* BP, Shell, Statoil say cooperating with investigation
* Involves price assessment by reporting agency Platts
* Statoil says may involve pricing since 2002
By Peg Mackey and Nerijus Adomaitis
LONDON/OSLO, May 14 European authorities have
raided offices of oil majors Shell, BP and Statoil in an
investigation of suspected manipulation of oil prices, one of
the biggest cross-border actions since the Libor rigging
Authorities have sharpened scrutiny of financial benchmarks
around the world since slapping large fines on some of the
world's biggest banks for rigging interest rate benchmarks.
On Tuesday, the European Commission said it was
investigating major oil companies over suspected
anti-competitive agreements related to submission of prices to
leading oil pricing agency Platts, a unit of McGraw Hill Group
"Officials carried out unannounced inspections at the
premises of several companies active in and providing services
to the crude oil, refined oil products and biofuels sectors,"
the Commission said. The inspections took place in two EU member
states and one non-EU country, it said.
"The Commission has concerns that the companies may have
colluded in reporting distorted prices to a price reporting
agency to manipulate the published prices for a number of oil
and biofuel products," it said.
The Commission also said companies may have prevented others
from participating in the price assessment process, with a view
to distorting published prices.
Statoil said the suspected violations were related to the
Platts price assessment process and may have been ongoing since
The probe will shine a light on the methodology designed by
Platts for daily assessments on the physical oil markets, used
to close deals worth billions of dollars.
The so-called Platts window, or market-on-close (MOC)
system, is a daily half-hour period in which it determines cash
prices through a series of bids, offers and trades.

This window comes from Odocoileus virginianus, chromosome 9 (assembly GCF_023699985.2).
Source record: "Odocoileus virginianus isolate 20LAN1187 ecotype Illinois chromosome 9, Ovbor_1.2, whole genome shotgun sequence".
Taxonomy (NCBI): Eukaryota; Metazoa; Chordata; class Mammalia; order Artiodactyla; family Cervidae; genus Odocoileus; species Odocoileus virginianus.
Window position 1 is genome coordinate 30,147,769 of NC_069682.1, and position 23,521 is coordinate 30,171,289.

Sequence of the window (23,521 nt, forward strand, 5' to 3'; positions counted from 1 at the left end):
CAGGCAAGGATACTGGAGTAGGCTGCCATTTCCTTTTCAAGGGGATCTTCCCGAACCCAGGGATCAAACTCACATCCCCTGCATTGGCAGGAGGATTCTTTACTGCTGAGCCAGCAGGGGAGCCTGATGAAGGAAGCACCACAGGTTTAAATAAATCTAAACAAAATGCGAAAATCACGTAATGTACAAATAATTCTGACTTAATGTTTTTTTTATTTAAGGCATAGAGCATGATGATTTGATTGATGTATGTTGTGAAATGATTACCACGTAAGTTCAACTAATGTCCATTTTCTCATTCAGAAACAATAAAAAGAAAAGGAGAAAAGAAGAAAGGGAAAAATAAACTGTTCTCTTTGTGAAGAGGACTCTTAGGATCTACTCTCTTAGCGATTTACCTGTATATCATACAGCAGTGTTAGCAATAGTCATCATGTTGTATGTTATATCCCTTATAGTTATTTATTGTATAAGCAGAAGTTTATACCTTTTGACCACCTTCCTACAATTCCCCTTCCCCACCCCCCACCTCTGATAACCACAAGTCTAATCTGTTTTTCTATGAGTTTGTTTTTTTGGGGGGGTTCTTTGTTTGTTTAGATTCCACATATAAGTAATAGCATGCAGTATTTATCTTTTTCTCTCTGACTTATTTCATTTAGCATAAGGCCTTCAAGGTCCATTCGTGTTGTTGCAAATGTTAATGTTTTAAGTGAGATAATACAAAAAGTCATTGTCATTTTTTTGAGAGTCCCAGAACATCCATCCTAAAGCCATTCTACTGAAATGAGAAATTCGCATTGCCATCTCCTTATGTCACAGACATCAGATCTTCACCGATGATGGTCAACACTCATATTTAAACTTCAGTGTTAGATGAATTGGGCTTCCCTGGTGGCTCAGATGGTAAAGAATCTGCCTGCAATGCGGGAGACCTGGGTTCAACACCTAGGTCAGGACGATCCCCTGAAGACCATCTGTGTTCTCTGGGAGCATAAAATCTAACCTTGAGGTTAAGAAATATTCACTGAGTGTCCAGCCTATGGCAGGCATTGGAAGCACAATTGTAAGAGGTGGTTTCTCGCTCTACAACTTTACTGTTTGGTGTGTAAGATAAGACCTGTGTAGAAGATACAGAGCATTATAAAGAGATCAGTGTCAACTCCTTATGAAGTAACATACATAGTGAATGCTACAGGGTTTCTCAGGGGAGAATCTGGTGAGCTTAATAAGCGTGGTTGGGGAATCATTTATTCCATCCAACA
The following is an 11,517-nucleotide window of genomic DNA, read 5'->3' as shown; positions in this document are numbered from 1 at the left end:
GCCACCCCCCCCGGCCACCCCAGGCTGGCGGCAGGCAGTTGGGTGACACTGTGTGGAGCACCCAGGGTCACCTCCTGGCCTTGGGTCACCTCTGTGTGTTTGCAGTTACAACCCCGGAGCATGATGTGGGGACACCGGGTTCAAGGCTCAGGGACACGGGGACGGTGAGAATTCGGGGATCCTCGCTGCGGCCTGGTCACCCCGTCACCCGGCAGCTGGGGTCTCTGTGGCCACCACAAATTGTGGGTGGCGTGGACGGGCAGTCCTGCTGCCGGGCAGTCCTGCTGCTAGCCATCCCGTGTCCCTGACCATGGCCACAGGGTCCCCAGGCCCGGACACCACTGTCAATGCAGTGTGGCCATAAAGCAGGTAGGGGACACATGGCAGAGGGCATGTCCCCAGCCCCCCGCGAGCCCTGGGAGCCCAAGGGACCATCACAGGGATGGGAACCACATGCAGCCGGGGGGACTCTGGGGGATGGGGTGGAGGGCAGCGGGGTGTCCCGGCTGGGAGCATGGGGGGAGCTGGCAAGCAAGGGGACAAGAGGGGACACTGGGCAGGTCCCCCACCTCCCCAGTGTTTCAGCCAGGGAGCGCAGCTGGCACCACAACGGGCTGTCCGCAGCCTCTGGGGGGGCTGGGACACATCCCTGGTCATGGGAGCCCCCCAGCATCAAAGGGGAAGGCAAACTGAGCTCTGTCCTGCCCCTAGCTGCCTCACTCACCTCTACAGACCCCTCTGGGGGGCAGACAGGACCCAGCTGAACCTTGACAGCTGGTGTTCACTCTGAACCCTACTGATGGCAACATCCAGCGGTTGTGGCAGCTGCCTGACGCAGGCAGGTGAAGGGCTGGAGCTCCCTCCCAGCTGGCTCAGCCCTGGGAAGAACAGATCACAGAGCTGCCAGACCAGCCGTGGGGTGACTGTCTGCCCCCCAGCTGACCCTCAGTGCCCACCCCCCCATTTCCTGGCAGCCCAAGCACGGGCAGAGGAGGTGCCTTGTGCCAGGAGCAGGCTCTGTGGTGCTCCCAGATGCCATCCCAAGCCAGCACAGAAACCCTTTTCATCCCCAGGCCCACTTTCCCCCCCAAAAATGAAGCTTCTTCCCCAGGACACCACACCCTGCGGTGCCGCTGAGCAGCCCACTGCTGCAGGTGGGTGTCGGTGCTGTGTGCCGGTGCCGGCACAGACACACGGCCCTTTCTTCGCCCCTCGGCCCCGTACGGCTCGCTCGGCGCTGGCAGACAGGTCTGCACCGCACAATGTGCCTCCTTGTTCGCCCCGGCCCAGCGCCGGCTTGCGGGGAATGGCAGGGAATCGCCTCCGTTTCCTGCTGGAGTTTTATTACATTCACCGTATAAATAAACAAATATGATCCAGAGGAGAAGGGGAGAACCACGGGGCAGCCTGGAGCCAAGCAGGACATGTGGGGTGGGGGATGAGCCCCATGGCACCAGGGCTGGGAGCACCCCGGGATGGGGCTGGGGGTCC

Critics say the system is only a snapshot of the market,
because it excludes trade outside the window - one reason that
it can be vulnerable to manipulation.
"I remember looking at these sorts of issues 10 years ago,
and nothing has changed, it's sort of an accident waiting to
happen," said Craig Pirrong, Professor of Finance at the
University of Houston, noting that after the Libor scandal,
price assessment agencies were under "incredible scrutiny."
"Regulators and law enforcement officials are quite upset
with this sort of alleged conduct and they have proven that they
are willing to go after companies that misreport for very large
sums of money," Pirrong said.
"Potentially the exposure is quite large."
The Commission said that even small distortions of assessed
prices may have a huge impact on the prices of crude oil,
refined oil products and biofuels purchases and sales,
potentially harming final consumers.
It added the fact inspections had been carried out did not
mean the companies were guilty of anti-competitive behavior.
The Commission did not make clear whether it was
investigating a specific incident. These investigations
typically take years to draw final conclusions.
Platts, Royal Dutch Shell, BP and Statoil
said they were cooperating with the probe.
French major Total said there had been no
inspections at its offices. The Commission did not list the
companies being investigated, and it was not clear whether other
companies were included.
Statoil said authorities had inspected its office in
Stavanger on the request of the European Commission on
suspicions of anti-competitive behavior.
The Norwegian state, the controlling shareholder of Statoil,
said the probe was a matter for the company's management to
handle and declined further comment.
Platts said the European Commission had "undertaken a review
at its premises in London this morning in relation to the Platts
price assessment process".
The International Organization of Securities Commissions
(IOSCO) is running a wider review of benchmarks, and the U.S.
Commodity Futures Trading Commission is looking into the setting
of gold and silver prices in London.
IOSCO said it was not involved in the oil enquiry. The CFTC
declined to comment, and the Federal Trade Commission had no
Thomson Reuters, parent of Reuters news, competes
with Platts in providing news and information to the oil market.